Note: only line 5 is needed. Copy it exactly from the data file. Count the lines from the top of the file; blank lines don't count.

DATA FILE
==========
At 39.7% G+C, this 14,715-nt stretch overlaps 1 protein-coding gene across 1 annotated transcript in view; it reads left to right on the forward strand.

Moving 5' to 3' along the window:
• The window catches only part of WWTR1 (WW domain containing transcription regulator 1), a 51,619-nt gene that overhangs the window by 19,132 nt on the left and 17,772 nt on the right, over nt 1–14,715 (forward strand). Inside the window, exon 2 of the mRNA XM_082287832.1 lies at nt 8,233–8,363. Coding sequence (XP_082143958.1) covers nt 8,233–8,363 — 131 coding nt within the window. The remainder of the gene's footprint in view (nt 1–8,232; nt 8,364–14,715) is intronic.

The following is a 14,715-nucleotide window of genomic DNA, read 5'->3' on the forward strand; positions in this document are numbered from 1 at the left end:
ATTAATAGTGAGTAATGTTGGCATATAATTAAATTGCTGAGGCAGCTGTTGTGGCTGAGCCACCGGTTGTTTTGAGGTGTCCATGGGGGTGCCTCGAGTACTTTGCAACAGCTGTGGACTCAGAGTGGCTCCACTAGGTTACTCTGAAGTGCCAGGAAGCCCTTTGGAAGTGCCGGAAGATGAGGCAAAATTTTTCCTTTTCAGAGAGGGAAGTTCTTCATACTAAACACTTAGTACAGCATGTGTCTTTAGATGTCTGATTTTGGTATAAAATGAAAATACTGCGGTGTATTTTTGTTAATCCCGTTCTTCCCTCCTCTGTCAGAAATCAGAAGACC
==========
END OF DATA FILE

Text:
ATTAATAGTGAGTAATGTTGGCATATAATTAAATTGCTGAGGCAGCTGTTGTGGCTGAGCCACCGGTTGTTTTGAGGTGTCCATGGGGGTGCCTCGAGTACTTTGCAACAGCTGTGGACTCAGAGTGGCTCCACTAGGTTACTCTGAAGTGCCAGGAAGCCCTTTGGAAGTGCCGGAAGATGAGGCAAAATTTTTCCTTTTCAGAGAGGGAAGTTCTTCATACTAAACACTTAGTACAGCATGTGTCTTTAGATGTCTGATTTTGGTATAAAATGAAAATACTGCGGTGTATTTTTGTTAATCCCGTTCTTCCCTCCTCTGTCAGAAATCAGAAGACC